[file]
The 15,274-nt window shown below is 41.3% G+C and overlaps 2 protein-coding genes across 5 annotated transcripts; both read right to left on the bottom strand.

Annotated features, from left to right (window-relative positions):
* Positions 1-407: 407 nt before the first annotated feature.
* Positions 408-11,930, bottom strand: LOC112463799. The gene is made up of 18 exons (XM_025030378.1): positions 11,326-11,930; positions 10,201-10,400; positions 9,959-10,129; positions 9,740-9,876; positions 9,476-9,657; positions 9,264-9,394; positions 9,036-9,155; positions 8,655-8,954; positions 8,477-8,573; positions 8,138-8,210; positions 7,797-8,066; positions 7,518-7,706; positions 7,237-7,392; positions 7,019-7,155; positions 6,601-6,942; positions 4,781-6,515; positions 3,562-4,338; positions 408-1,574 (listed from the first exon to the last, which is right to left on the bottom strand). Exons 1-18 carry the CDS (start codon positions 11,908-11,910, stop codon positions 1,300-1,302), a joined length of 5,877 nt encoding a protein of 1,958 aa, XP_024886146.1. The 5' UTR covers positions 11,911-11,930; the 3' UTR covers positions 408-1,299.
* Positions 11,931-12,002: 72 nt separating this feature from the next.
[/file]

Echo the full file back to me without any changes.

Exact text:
The 15,274-nt window shown below is 41.3% G+C and overlaps 2 protein-coding genes across 5 annotated transcripts; both read right to left on the bottom strand.

Annotated features, from left to right (window-relative positions):
* Positions 1-407: 407 nt before the first annotated feature.
* Positions 408-11,930, bottom strand: LOC112463799. The gene is made up of 18 exons (XM_025030378.1): positions 11,326-11,930; positions 10,201-10,400; positions 9,959-10,129; positions 9,740-9,876; positions 9,476-9,657; positions 9,264-9,394; positions 9,036-9,155; positions 8,655-8,954; positions 8,477-8,573; positions 8,138-8,210; positions 7,797-8,066; positions 7,518-7,706; positions 7,237-7,392; positions 7,019-7,155; positions 6,601-6,942; positions 4,781-6,515; positions 3,562-4,338; positions 408-1,574 (listed from the first exon to the last, which is right to left on the bottom strand). Exons 1-18 carry the CDS (start codon positions 11,908-11,910, stop codon positions 1,300-1,302), a joined length of 5,877 nt encoding a protein of 1,958 aa, XP_024886146.1. The 5' UTR covers positions 11,911-11,930; the 3' UTR covers positions 408-1,299.
* Positions 11,931-12,002: 72 nt separating this feature from the next.